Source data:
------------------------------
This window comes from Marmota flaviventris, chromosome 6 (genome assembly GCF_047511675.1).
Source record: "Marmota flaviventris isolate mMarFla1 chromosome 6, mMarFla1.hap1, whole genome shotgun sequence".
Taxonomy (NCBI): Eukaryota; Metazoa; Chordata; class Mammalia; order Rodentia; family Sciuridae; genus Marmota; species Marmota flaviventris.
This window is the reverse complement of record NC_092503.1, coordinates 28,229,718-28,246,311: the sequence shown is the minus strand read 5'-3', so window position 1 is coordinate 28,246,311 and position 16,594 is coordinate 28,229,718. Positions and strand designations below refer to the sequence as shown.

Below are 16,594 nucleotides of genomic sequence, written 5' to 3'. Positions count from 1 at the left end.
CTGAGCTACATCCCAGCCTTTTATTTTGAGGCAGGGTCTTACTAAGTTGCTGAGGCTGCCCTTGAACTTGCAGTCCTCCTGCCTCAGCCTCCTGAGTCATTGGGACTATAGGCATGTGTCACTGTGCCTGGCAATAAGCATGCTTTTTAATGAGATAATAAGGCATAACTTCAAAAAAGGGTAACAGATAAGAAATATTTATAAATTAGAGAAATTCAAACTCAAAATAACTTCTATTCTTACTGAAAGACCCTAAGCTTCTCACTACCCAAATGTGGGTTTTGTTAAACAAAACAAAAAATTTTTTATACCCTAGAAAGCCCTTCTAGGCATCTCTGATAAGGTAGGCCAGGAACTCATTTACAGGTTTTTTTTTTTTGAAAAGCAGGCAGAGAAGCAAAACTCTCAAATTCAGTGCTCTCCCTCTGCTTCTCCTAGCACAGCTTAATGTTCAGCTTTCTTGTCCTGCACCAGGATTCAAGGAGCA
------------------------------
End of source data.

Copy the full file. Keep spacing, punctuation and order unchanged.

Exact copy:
This window comes from Marmota flaviventris, chromosome 6 (genome assembly GCF_047511675.1).
Source record: "Marmota flaviventris isolate mMarFla1 chromosome 6, mMarFla1.hap1, whole genome shotgun sequence".
Taxonomy (NCBI): Eukaryota; Metazoa; Chordata; class Mammalia; order Rodentia; family Sciuridae; genus Marmota; species Marmota flaviventris.
This window is the reverse complement of record NC_092503.1, coordinates 28,229,718-28,246,311: the sequence shown is the minus strand read 5'-3', so window position 1 is coordinate 28,246,311 and position 16,594 is coordinate 28,229,718. Positions and strand designations below refer to the sequence as shown.

Below are 16,594 nucleotides of genomic sequence, written 5' to 3'. Positions count from 1 at the left end.
CTGAGCTACATCCCAGCCTTTTATTTTGAGGCAGGGTCTTACTAAGTTGCTGAGGCTGCCCTTGAACTTGCAGTCCTCCTGCCTCAGCCTCCTGAGTCATTGGGACTATAGGCATGTGTCACTGTGCCTGGCAATAAGCATGCTTTTTAATGAGATAATAAGGCATAACTTCAAAAAAGGGTAACAGATAAGAAATATTTATAAATTAGAGAAATTCAAACTCAAAATAACTTCTATTCTTACTGAAAGACCCTAAGCTTCTCACTACCCAAATGTGGGTTTTGTTAAACAAAACAAAAAATTTTTTATACCCTAGAAAGCCCTTCTAGGCATCTCTGATAAGGTAGGCCAGGAACTCATTTACAGGTTTTTTTTTTTTGAAAAGCAGGCAGAGAAGCAAAACTCTCAAATTCAGTGCTCTCCCTCTGCTTCTCCTAGCACAGCTTAATGTTCAGCTTTCTTGTCCTGCACCAGGATTCAAGGAGCA